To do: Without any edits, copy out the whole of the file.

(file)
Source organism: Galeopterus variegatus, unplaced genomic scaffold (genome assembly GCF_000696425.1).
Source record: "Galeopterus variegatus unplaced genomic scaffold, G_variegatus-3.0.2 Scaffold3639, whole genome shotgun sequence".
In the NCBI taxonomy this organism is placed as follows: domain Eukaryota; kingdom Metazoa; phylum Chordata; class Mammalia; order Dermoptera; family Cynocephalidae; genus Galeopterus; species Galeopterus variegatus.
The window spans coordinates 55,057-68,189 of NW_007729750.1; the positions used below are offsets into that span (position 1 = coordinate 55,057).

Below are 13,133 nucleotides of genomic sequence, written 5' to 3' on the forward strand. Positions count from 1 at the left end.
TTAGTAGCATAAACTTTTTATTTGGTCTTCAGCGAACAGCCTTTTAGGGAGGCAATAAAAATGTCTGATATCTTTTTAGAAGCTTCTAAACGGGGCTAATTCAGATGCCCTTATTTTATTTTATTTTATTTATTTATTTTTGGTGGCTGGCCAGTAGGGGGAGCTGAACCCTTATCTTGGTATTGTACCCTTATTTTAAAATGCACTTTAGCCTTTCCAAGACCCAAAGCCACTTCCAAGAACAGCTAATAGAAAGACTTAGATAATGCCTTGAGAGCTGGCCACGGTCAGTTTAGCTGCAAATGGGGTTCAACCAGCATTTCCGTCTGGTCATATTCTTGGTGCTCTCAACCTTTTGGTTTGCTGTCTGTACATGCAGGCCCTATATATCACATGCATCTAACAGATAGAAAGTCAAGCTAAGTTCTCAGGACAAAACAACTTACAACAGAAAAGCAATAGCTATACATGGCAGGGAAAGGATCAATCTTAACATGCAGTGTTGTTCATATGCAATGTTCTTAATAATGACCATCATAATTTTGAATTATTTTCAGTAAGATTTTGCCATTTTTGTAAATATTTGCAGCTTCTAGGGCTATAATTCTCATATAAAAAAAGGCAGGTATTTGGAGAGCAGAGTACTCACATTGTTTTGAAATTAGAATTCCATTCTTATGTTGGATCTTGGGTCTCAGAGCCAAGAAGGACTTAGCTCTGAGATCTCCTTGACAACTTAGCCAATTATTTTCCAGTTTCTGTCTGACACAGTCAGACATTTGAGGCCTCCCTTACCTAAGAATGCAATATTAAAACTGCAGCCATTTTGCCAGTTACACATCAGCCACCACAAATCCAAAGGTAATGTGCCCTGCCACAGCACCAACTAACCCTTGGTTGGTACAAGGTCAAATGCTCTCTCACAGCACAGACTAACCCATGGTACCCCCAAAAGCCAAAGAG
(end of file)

Source organism: Galeopterus variegatus, unplaced genomic scaffold (genome assembly GCF_000696425.1).
Source record: "Galeopterus variegatus unplaced genomic scaffold, G_variegatus-3.0.2 Scaffold3639, whole genome shotgun sequence".
In the NCBI taxonomy this organism is placed as follows: domain Eukaryota; kingdom Metazoa; phylum Chordata; class Mammalia; order Dermoptera; family Cynocephalidae; genus Galeopterus; species Galeopterus variegatus.
The window spans coordinates 55,057-68,189 of NW_007729750.1; the positions used below are offsets into that span (position 1 = coordinate 55,057).

Below are 13,133 nucleotides of genomic sequence, written 5' to 3' on the forward strand. Positions count from 1 at the left end.
TTAGTAGCATAAACTTTTTATTTGGTCTTCAGCGAACAGCCTTTTAGGGAGGCAATAAAAATGTCTGATATCTTTTTAGAAGCTTCTAAACGGGGCTAATTCAGATGCCCTTATTTTATTTTATTTTATTTATTTATTTTTGGTGGCTGGCCAGTAGGGGGAGCTGAACCCTTATCTTGGTATTGTACCCTTATTTTAAAATGCACTTTAGCCTTTCCAAGACCCAAAGCCACTTCCAAGAACAGCTAATAGAAAGACTTAGATAATGCCTTGAGAGCTGGCCACGGTCAGTTTAGCTGCAAATGGGGTTCAACCAGCATTTCCGTCTGGTCATATTCTTGGTGCTCTCAACCTTTTGGTTTGCTGTCTGTACATGCAGGCCCTATATATCACATGCATCTAACAGATAGAAAGTCAAGCTAAGTTCTCAGGACAAAACAACTTACAACAGAAAAGCAATAGCTATACATGGCAGGGAAAGGATCAATCTTAACATGCAGTGTTGTTCATATGCAATGTTCTTAATAATGACCATCATAATTTTGAATTATTTTCAGTAAGATTTTGCCATTTTTGTAAATATTTGCAGCTTCTAGGGCTATAATTCTCATATAAAAAAAGGCAGGTATTTGGAGAGCAGAGTACTCACATTGTTTTGAAATTAGAATTCCATTCTTATGTTGGATCTTGGGTCTCAGAGCCAAGAAGGACTTAGCTCTGAGATCTCCTTGACAACTTAGCCAATTATTTTCCAGTTTCTGTCTGACACAGTCAGACATTTGAGGCCTCCCTTACCTAAGAATGCAATATTAAAACTGCAGCCATTTTGCCAGTTACACATCAGCCACCACAAATCCAAAGGTAATGTGCCCTGCCACAGCACCAACTAACCCTTGGTTGGTACAAGGTCAAATGCTCTCTCACAGCACAGACTAACCCATGGTACCCCCAAAAGCCAAAGAG